Renames service dogs as assistance dogs, Provides an option for assistance dogs wear an identifying tag, Allows the advisory council on emergency preparedness to use New Hampshire assistance dog identification tag registration information to prepare for emergencies. Killed in the House DOGS provided information to the sponsor and the Health & Human Services Committee at the public hearing that the bill has serious conflicts with the Federal Disabilities law that need to be resolved even if the tab is optional.


Changes the time period by 15 days during which dog owners who have failed to license their dogs shall be notified of the civil forfeiture of each unlicensed dog and increases the warrant fee from $5 to $10. Killed in the House. The bill was requested by the municipal clerks’ organization.  After attending the public hearing, DOGS still didn’t understand why the bill was needed.
HB1612 Restriction of the use and sale of carisoprodol, tramadol hydrochloride, and temazepam Killed in the House DOGS opposed this bill as it could have interfered with veterinarians prescribing and dispensing medications for pets.



Required that any breeder with more than 10 intact dogs over 4 months old comply with the regulations (AGR 1702) that apply to pet shops, adopting animal shelters and commercial kennels. The method of anesthesia or pain reduction for tail docking, surgical birth or debarking were proscribed in the bill. Killed in the House. DOGS opposed the bill. It was proposed to stop “puppy mills” but it imposed unnecessary and onerous requirements on responsible dog owners and breeders. It dictated in statute veterinary medical decision practices and procedures disregarding the needs of the breed of dog, the unique circumstances, or the veterinarian’s and owner’s decisions.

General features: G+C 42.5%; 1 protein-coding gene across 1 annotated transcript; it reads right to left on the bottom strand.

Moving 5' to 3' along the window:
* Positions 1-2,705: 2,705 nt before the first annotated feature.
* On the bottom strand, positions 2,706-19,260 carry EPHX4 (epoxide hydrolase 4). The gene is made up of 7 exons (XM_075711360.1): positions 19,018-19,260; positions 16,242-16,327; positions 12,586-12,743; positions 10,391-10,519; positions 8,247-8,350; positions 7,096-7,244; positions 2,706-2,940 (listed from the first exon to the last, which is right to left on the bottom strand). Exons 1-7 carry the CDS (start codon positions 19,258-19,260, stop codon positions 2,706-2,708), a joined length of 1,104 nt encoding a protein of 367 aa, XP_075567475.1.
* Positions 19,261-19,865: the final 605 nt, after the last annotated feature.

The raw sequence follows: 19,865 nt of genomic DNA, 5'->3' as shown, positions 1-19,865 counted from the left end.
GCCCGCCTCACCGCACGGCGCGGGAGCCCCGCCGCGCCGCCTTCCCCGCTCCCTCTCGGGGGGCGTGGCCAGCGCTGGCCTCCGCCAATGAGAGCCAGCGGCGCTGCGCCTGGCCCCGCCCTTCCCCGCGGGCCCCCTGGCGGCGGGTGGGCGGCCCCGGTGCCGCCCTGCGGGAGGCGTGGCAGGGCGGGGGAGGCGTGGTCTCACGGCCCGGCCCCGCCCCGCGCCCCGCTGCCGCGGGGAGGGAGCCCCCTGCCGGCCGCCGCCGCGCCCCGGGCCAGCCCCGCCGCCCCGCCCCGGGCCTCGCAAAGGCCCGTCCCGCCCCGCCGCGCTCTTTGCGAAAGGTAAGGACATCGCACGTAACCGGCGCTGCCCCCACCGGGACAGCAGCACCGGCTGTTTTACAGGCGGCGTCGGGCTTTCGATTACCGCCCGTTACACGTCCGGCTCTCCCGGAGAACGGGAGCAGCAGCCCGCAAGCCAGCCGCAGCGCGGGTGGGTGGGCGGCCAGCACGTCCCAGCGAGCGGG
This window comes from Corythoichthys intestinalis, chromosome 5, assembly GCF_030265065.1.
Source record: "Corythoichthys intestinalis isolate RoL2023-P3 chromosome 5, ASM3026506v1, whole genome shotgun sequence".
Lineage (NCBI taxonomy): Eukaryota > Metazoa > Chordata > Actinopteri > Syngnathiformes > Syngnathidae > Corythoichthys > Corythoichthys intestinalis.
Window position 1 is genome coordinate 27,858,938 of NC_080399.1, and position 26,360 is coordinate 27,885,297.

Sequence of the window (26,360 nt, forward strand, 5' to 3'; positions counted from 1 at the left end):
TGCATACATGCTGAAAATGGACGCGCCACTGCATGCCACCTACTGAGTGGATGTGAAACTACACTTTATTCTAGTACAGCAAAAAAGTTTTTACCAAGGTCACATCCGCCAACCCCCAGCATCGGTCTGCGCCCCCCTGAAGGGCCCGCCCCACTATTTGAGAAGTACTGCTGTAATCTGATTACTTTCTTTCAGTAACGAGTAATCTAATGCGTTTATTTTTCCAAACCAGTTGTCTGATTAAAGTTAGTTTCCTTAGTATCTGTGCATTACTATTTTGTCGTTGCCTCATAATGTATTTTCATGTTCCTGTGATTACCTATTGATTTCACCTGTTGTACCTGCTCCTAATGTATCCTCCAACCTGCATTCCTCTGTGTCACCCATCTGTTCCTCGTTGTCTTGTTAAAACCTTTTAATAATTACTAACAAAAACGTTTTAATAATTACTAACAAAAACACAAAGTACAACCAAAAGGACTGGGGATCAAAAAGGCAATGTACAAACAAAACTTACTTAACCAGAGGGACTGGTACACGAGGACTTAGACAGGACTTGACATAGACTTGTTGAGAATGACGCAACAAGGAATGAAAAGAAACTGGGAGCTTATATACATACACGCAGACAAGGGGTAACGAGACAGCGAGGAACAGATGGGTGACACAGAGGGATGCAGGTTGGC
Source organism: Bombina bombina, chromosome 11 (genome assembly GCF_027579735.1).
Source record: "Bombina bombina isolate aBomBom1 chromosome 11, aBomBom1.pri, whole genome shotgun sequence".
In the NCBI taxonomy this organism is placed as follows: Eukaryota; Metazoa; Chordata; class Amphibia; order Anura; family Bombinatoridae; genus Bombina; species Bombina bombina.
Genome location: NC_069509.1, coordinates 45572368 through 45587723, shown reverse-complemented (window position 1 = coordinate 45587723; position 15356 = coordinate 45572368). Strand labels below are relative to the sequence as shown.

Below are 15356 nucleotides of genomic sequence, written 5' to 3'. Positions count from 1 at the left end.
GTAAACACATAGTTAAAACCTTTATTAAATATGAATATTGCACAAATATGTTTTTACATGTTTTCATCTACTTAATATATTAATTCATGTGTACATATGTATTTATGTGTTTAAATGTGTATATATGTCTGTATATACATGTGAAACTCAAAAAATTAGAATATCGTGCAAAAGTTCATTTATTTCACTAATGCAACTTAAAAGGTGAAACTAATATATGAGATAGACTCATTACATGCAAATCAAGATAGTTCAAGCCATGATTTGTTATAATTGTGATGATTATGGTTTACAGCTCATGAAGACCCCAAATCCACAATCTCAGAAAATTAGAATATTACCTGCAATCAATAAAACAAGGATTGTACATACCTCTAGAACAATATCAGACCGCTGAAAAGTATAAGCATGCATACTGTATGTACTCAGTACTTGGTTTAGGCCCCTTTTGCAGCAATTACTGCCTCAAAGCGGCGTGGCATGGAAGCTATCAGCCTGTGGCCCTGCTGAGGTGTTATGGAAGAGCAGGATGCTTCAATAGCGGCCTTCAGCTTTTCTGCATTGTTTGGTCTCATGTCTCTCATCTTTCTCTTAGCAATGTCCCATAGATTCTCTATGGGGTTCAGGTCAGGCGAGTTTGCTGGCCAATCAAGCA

Creates a new section in the animal cruelty laws that sets specific requirements for dog tethering including the length and type of tether as well as duration. It also amended RSA 644:8, IV-a(a), the animal cruelty statute, to allow an animal, suspected of being abused or neglected, to be taken into custody without a warrant. Killed in the House DOGS opposed  the bill. The House Criminal Justice Committee voted 13-2 to kill the bill.  The committee report stated that the bill contained “requirements for a proper tether which the majority felt was unduly intrusive.  Current statutes are adequate at this time because this bill, if enacted, would punish all animal owners, including mushers, rather than the occasional animal abuser.”
SB365 Required that animal shelters and rescue organizations cannot sell, give away, adopt, or otherwise transfer ownership of any dog or cat unless it has been sexually sterilized. Killed in the House At the House public hearing, a veterinarian raised concerns about enforcement especially with regards to animals transported from other states and the potential for requiring neuter/spaying of all pets as the “next step” that alarmed many committee members.
2010 NH Legislation Summary Report